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Caproni Ca.48

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: 1918

Caproni - Ca.53 - 1917 - <– –>Caproni-Coanda - glider - 1908 -


R.Abate,G.Alegi,G.Apostolo Aeroplani Caproni: Gianni Caproni and His Aircraft, 1910-1983


The Ca.4 series triplanes gave life to the Ca.48, 58 and 59, three and five engined giants with up to 2,000 hp installed which could seat 25-30 passengers. The intense promotional use - the Ca.48 flew as far as Holland - was not met by a comparable commercial success. Then disaster struck: on August 2, 1919 a Ca.48 fell near Verona killing the seventeen people on board, the great majority of which were aviation writers. This event sunk all hopes of rapid commercial airline development in Italy: in the wake of the disaster the government even dissolved the General Directorate of Aeronautics which had been formed within the Ministry of Maritime Transports, transferring its duties to the War Ministrys Civil Aviation Office. The inquiry, carried out by medaglia doro holder Ercole Ercole, followed for the first time the method of reconstructing the entire airplane to establish the point and time of impact of every piece. It was thus determined that the disaster had been caused by a camera which, dropped by a passenger, had struck the central engines propeller and been projected against the empennage, severing it. The boards findings were published too late to stave off a wave of diffidence towards bombers converted for airline duty.

R.Abate, G.Alegi, G.Apostolo - Aeroplani Caproni: Gianni Caproni and His Aircraft, 1910-1983
By late 1918 the Ca.4 triplane had already spawned a commercial derivative, later called Ca.48, with a 17 passenger cabin and 1200 hp of total engine output. This aircraft was demonstrated as far away as Holland.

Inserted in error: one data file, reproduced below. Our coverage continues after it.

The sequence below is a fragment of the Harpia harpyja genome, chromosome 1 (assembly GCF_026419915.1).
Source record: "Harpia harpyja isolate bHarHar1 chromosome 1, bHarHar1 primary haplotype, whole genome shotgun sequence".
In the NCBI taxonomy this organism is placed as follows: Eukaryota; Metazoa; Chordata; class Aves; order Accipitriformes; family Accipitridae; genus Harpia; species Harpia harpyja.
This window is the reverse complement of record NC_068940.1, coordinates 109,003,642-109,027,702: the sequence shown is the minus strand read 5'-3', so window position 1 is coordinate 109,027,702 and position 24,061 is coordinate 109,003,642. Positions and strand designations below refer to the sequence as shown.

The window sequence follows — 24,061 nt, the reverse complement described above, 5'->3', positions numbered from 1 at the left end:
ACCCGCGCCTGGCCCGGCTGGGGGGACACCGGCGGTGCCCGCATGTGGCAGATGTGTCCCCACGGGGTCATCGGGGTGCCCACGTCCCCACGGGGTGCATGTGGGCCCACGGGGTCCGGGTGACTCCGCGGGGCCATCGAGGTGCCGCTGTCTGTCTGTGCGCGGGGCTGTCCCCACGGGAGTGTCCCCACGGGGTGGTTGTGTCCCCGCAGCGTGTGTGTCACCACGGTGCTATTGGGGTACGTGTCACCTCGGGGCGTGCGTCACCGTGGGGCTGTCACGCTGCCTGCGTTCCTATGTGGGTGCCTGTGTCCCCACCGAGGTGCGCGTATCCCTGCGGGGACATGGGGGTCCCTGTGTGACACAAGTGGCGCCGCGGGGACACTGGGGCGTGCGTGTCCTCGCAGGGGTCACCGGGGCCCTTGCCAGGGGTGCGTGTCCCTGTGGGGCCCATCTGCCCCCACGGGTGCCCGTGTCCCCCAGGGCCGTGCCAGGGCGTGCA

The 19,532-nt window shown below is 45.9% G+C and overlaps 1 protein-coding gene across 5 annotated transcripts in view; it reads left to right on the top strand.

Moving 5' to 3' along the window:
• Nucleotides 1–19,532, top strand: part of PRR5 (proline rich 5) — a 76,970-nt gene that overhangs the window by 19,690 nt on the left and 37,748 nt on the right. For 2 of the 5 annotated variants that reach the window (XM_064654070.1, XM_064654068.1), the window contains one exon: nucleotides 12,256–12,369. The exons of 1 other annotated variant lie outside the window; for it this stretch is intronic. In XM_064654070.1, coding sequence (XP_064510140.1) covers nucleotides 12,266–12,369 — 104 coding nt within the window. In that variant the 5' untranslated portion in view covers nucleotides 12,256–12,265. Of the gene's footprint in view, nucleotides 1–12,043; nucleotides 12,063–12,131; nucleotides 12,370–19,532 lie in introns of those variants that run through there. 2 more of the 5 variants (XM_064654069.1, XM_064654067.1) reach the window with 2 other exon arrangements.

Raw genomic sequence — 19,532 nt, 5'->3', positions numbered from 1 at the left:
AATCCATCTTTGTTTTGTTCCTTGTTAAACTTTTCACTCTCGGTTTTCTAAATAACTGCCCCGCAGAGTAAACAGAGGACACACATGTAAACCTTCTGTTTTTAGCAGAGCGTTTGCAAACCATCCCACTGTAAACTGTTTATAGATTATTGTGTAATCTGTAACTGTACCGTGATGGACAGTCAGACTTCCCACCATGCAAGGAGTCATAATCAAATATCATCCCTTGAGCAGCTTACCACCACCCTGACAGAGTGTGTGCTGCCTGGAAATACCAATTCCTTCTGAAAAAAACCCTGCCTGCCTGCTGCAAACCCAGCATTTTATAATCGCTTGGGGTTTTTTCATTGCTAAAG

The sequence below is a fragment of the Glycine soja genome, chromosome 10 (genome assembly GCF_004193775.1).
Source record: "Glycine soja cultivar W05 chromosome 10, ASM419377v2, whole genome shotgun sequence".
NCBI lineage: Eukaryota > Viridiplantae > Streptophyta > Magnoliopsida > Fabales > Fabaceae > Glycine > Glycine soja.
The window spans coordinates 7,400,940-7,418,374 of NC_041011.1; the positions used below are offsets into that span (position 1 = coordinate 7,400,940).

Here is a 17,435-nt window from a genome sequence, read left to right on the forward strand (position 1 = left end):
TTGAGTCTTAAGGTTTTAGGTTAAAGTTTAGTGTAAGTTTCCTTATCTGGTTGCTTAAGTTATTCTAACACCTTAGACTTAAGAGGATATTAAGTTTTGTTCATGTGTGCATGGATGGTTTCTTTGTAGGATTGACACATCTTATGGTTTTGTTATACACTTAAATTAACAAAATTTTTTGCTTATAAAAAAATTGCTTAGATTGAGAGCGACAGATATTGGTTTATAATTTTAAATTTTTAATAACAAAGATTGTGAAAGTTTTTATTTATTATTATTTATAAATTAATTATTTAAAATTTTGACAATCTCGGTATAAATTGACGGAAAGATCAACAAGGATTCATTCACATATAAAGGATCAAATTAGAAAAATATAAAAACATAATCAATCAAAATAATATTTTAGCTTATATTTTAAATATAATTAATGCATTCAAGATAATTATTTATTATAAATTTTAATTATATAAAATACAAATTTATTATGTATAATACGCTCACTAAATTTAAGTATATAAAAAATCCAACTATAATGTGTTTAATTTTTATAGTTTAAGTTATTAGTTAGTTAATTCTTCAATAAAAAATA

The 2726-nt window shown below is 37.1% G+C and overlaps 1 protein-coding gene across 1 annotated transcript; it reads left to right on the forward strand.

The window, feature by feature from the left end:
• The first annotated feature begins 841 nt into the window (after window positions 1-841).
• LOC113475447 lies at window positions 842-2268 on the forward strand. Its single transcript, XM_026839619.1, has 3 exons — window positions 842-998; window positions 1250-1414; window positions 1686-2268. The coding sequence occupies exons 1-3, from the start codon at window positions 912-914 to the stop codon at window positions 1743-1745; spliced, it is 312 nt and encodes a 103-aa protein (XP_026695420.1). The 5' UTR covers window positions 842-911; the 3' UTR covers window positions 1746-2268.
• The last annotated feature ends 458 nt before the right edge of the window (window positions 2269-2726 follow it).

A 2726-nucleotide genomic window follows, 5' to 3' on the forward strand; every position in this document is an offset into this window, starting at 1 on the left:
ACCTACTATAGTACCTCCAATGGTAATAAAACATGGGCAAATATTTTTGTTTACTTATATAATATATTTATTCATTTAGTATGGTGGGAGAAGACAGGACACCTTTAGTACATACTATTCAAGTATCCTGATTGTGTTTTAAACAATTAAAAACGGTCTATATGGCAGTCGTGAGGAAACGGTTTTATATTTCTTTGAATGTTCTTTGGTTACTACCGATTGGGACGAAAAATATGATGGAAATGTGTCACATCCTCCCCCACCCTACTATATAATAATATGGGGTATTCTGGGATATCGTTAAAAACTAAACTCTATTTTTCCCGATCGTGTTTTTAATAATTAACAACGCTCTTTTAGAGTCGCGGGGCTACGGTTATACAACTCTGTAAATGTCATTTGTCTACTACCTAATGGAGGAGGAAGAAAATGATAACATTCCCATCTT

- Flight 1919 .
Caproni Triplane. - A close-up view of the cabin. This extends from the bottom to tne middle plane, and the passengers are enclosed, while the pilot is situated in a smaller cockpit on top of the cabin.
- Flight 1919 .
A CAPRONI PASSENGER TRIPLANE: This machine appears to be a peace-time development of the type CA 4 described in "Flight" of June 19, 1919. The two tractor engines are mounted in the nose of the twin fuselages, while the pusher engine is placed high in the stern of the central nacelle.
R.Abate, G.Alegi, G.Apostolo - Aeroplani Caproni: Gianni Caproni and His Aircraft, 1910-1983
A team of Ca.48 workers poses for a souvenir photo.
R.Abate, G.Alegi, G.Apostolo - Aeroplani Caproni: Gianni Caproni and His Aircraft, 1910-1983
An eloquent dimensional comparison of the Ca.48 and Ca.57 transports. To the right is Taliedos concrete runway, built for the great bombers and inspired by Roman road building techniques.
R.Abate, G.Alegi, G.Apostolo - Aeroplani Caproni: Gianni Caproni and His Aircraft, 1910-1983
A rear view of the cabin of the Ca.48, sporting an immaculate finish. The open upper deck could seat both pilots and up to six passengers, one of whom clearly seen in the photo.
R.Abate, G.Alegi, G.Apostolo - Aeroplani Caproni: Gianni Caproni and His Aircraft, 1910-1983
The cabins interior is shown. The fine woods and velvet create the impression of a turn of the century luxury railroad car. The top engines position can be made out clearly on the ceiling at the back of the cabin.